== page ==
The Thornton Abbey Project
One Curator’s Journey in Archaeology
By Nicole Aszalos, Musuem of Ontario Archaeology Curator
For the month of June, I spent most of my days out of the office and in the trenches at Thornton Abbey in North Lincolnshire, England. Since this was my first time in England, I wanted to experience as much as I possibly could. To do this, I left a few days early to travel to the cities of York and Leeds to gain an understanding and appreciation of the history I was hoping to unearth. And, being the Harry Potter fan that I am, I just had to venture on a day touring The Shambles, an opportunity that the nerd in me fully appreciated.
My goal in York and Leeds was to gain an understanding of the museums and their presentation of history, since this is something I am passionate about. I spent my days touring museums and historic sites such as York Minister, York Castle Museum, and the Royal Armouries in Leeds just to name a few. It was exciting to see how interactive these museums were with engaging the visitor in history. The museums I visited created immersive experiences by combining both historic objects and modern technology in their displays. One of the most immersive and unsettling experiences happened while exploring the dungeons of York Castle Museum where projections of actors, representing some of the most notorious people hung at the gallows, performed in each cell. Being the active person I am, I also spent a couple hours hiking historic paths including what remains of the Roman Wall in York.
On Saturday June 11th I arrived at the Thornton Abbey Project excavation camp mid-afternoon by train. It was dreary and cold, and I was jet-lagged. There were about 15 of us there by the end of the night, with the majority of us being either Canadian or American. We worked the site 6 days of the week, rain or shine. Our excavation included an area of trenches that were re-opened from last year and one new one, so the first few days were digging out the remaining back-fill before we could start into the new levels where the skeletons were buried.
I can’t go into detail on all that was uncovered during the excavation because of the sensitive nature of the excavation. Also, the Thornton Abbey Project is an active excavation, so I can’t discuss specific details until after the project is finished. This will help prevent treasure hunters or ‘head hunters’ if you will from taking some of the human remains (especially the skull) as prizes from the site. I will say that finding my first skeleton was an amazing experience. I was brimming with so much anticipation with every animal bone and iron nail uncovered from the upper levels (which was a lot) that I decided to work our day off – which was a great choice ,since that was the day I found and uncovered my first skeleton.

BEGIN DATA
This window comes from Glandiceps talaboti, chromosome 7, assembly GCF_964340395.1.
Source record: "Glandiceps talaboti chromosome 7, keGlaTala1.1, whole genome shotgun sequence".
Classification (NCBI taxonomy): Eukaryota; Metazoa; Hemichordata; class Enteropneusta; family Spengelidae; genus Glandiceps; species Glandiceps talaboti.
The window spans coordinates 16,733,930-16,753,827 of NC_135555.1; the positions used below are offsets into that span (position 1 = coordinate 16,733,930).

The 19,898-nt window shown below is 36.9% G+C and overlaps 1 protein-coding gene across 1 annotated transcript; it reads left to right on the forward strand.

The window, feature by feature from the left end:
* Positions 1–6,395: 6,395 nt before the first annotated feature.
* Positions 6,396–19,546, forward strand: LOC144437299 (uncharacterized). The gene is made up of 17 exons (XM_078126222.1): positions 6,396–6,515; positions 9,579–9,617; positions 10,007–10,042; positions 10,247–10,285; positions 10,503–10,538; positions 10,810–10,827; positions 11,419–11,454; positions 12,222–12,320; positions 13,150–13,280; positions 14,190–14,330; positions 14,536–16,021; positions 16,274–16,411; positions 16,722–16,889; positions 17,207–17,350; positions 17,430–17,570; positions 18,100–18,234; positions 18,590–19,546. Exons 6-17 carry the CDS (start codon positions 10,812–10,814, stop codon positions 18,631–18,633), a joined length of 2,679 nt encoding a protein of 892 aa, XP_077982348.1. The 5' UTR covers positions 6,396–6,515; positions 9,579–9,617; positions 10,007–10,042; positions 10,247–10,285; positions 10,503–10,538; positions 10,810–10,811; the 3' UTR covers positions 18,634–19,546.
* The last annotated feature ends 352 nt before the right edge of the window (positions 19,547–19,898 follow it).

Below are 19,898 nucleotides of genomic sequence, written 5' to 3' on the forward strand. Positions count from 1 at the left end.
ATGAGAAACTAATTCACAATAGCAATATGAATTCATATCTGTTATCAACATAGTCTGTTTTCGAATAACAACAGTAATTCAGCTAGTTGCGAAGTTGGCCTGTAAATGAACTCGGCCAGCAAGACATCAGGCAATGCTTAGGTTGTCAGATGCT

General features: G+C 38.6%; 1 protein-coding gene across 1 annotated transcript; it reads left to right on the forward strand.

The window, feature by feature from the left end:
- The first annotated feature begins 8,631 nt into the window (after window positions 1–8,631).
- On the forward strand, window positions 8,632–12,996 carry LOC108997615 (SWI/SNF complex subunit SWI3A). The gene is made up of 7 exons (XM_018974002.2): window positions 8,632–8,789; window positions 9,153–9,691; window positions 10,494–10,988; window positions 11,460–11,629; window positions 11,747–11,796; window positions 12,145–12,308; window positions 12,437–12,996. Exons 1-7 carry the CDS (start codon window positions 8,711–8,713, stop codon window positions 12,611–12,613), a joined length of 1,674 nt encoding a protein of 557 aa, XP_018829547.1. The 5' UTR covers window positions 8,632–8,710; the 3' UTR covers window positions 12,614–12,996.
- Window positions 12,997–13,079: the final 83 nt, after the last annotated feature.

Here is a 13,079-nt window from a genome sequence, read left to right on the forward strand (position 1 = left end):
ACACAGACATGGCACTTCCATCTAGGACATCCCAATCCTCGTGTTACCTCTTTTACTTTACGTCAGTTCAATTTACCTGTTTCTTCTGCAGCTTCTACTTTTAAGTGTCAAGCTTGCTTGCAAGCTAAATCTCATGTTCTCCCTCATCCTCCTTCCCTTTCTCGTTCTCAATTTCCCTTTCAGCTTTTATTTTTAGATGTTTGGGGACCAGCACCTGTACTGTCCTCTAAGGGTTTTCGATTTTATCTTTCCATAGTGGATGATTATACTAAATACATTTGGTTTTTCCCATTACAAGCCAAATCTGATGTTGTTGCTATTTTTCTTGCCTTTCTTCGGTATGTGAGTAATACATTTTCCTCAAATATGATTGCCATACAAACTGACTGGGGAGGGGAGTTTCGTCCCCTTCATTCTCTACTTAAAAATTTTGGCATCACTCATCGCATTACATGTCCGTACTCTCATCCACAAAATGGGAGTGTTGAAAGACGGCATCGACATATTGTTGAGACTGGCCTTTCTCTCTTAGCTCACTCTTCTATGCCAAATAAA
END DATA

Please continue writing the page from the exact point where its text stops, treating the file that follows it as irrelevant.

Uncovering Human Remains
Uncovering the human remains is quite a meticulous process, but the cautiousness and care that it takes to uncover a skeleton is something that I loved most about it. It is important to be very careful because the human remains we were excavating were upwards of 1000 years old and very fragile. We want to prevent as much damage to the remains as we can while excavating them, especially because they can potentially become more fragile the longer they are exposed to the elements.
It was like putting together pieces of a puzzle with each bone that was unearthed. The coolest part of it, though, was being able to see the individuals’ age and health at their time of death and possibly see some of the diseases they had. When my excavation partner Mary and I were able to uncover and lift the skeleton we were working on, we were able to see the evidence of Diffuse Idiopathic Skeletal Hyperostosis (DISH) on his spine and learn firsthand the impacts disease can have on the body. DISH is a calcification of the ligaments located along the spine that most often occurs in older people. During the time period that these burials are related to, the disease is often a result of their diet. Our skeleton that displayed symptoms of DISH was an older gentleman who had it along the lumbar portion of his back. It was very interesting to see an example of DISH first hand by actually handling the vertebrae that displayed these symptoms instead of viewing pictures in a book.
The rest of the last week continued with more excavations of burials, including multiple disturbed burials. These were fascinating. As I was trying to find the arm of one skeleton I ended up coming across the leg of another. One student came across an upside down mandible on the pelvis of the skeleton he was unearthing. Finds like those made for even more interesting days on the field. Overall this was a great experience. I would do it again in a heartbeat (even with the cold and rainy weather).
If anyone would like to learn more about the purpose of the 2016 excavations and some history behind the site, feel free to check out the Thornton Abbey Project
Students speak about their experiences at the Thornton Abbey Project site: